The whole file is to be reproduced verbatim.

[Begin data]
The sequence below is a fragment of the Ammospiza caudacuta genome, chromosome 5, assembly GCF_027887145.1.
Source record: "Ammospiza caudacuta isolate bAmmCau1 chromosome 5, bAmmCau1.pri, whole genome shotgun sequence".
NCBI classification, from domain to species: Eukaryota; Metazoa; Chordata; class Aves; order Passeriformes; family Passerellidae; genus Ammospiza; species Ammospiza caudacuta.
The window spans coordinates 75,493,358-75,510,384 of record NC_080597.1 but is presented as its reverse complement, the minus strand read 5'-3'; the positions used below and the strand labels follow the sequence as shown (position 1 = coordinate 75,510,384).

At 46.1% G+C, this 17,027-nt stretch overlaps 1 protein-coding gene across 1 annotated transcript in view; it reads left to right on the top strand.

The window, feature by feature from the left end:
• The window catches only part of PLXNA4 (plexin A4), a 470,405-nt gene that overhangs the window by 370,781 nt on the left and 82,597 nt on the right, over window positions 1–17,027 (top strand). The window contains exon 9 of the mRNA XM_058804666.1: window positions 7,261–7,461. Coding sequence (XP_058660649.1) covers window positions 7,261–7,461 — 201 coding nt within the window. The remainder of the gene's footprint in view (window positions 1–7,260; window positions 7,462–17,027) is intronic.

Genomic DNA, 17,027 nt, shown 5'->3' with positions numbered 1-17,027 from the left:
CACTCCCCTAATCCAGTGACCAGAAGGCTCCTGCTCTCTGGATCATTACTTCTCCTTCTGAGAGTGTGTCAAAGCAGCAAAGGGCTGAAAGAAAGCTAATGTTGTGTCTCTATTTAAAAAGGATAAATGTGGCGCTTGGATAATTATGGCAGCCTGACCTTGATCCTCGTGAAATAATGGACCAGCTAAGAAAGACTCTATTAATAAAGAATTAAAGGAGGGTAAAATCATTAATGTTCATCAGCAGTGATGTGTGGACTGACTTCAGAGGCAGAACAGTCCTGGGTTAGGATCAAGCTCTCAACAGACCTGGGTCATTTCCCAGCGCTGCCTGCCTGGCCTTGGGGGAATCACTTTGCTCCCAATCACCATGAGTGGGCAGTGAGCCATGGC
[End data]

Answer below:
The sequence below is a fragment of the Ammospiza caudacuta genome, chromosome 5, assembly GCF_027887145.1.
Source record: "Ammospiza caudacuta isolate bAmmCau1 chromosome 5, bAmmCau1.pri, whole genome shotgun sequence".
NCBI classification, from domain to species: Eukaryota; Metazoa; Chordata; class Aves; order Passeriformes; family Passerellidae; genus Ammospiza; species Ammospiza caudacuta.
The window spans coordinates 75,493,358-75,510,384 of record NC_080597.1 but is presented as its reverse complement, the minus strand read 5'-3'; the positions used below and the strand labels follow the sequence as shown (position 1 = coordinate 75,510,384).

At 46.1% G+C, this 17,027-nt stretch overlaps 1 protein-coding gene across 1 annotated transcript in view; it reads left to right on the top strand.

The window, feature by feature from the left end:
• The window catches only part of PLXNA4 (plexin A4), a 470,405-nt gene that overhangs the window by 370,781 nt on the left and 82,597 nt on the right, over window positions 1–17,027 (top strand). The window contains exon 9 of the mRNA XM_058804666.1: window positions 7,261–7,461. Coding sequence (XP_058660649.1) covers window positions 7,261–7,461 — 201 coding nt within the window. The remainder of the gene's footprint in view (window positions 1–7,260; window positions 7,462–17,027) is intronic.

Genomic DNA, 17,027 nt, shown 5'->3' with positions numbered 1-17,027 from the left:
CACTCCCCTAATCCAGTGACCAGAAGGCTCCTGCTCTCTGGATCATTACTTCTCCTTCTGAGAGTGTGTCAAAGCAGCAAAGGGCTGAAAGAAAGCTAATGTTGTGTCTCTATTTAAAAAGGATAAATGTGGCGCTTGGATAATTATGGCAGCCTGACCTTGATCCTCGTGAAATAATGGACCAGCTAAGAAAGACTCTATTAATAAAGAATTAAAGGAGGGTAAAATCATTAATGTTCATCAGCAGTGATGTGTGGACTGACTTCAGAGGCAGAACAGTCCTGGGTTAGGATCAAGCTCTCAACAGACCTGGGTCATTTCCCAGCGCTGCCTGCCTGGCCTTGGGGGAATCACTTTGCTCCCAATCACCATGAGTGGGCAGTGAGCCATGGC